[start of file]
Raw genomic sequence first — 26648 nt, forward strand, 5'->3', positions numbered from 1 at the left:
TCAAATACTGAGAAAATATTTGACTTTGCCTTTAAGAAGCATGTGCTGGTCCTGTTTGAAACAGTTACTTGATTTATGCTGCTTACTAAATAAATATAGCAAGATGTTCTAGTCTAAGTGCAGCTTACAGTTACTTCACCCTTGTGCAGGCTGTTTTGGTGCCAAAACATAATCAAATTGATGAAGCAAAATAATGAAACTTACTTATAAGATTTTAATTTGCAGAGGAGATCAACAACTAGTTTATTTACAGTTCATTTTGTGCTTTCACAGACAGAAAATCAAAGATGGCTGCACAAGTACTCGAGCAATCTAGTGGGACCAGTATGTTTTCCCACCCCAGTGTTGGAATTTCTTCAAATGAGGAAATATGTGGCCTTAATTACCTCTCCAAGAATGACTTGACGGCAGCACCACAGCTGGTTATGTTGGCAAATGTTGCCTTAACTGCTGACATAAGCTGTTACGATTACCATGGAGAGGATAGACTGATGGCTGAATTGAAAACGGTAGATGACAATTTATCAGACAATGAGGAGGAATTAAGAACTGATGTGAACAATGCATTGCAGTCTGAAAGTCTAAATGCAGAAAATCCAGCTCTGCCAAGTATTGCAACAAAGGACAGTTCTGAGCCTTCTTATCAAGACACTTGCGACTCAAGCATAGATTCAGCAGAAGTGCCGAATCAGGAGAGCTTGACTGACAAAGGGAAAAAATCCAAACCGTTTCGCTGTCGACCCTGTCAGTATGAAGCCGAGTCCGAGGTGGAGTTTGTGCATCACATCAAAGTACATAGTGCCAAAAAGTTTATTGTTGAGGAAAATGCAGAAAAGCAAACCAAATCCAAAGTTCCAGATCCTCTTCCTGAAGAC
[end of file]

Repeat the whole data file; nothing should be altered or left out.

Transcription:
Raw genomic sequence first — 26648 nt, forward strand, 5'->3', positions numbered from 1 at the left:
TCAAATACTGAGAAAATATTTGACTTTGCCTTTAAGAAGCATGTGCTGGTCCTGTTTGAAACAGTTACTTGATTTATGCTGCTTACTAAATAAATATAGCAAGATGTTCTAGTCTAAGTGCAGCTTACAGTTACTTCACCCTTGTGCAGGCTGTTTTGGTGCCAAAACATAATCAAATTGATGAAGCAAAATAATGAAACTTACTTATAAGATTTTAATTTGCAGAGGAGATCAACAACTAGTTTATTTACAGTTCATTTTGTGCTTTCACAGACAGAAAATCAAAGATGGCTGCACAAGTACTCGAGCAATCTAGTGGGACCAGTATGTTTTCCCACCCCAGTGTTGGAATTTCTTCAAATGAGGAAATATGTGGCCTTAATTACCTCTCCAAGAATGACTTGACGGCAGCACCACAGCTGGTTATGTTGGCAAATGTTGCCTTAACTGCTGACATAAGCTGTTACGATTACCATGGAGAGGATAGACTGATGGCTGAATTGAAAACGGTAGATGACAATTTATCAGACAATGAGGAGGAATTAAGAACTGATGTGAACAATGCATTGCAGTCTGAAAGTCTAAATGCAGAAAATCCAGCTCTGCCAAGTATTGCAACAAAGGACAGTTCTGAGCCTTCTTATCAAGACACTTGCGACTCAAGCATAGATTCAGCAGAAGTGCCGAATCAGGAGAGCTTGACTGACAAAGGGAAAAAATCCAAACCGTTTCGCTGTCGACCCTGTCAGTATGAAGCCGAGTCCGAGGTGGAGTTTGTGCATCACATCAAAGTACATAGTGCCAAAAAGTTTATTGTTGAGGAAAATGCAGAAAAGCAAACCAAATCCAAAGTTCCAGATCCTCTTCCTGAAGAC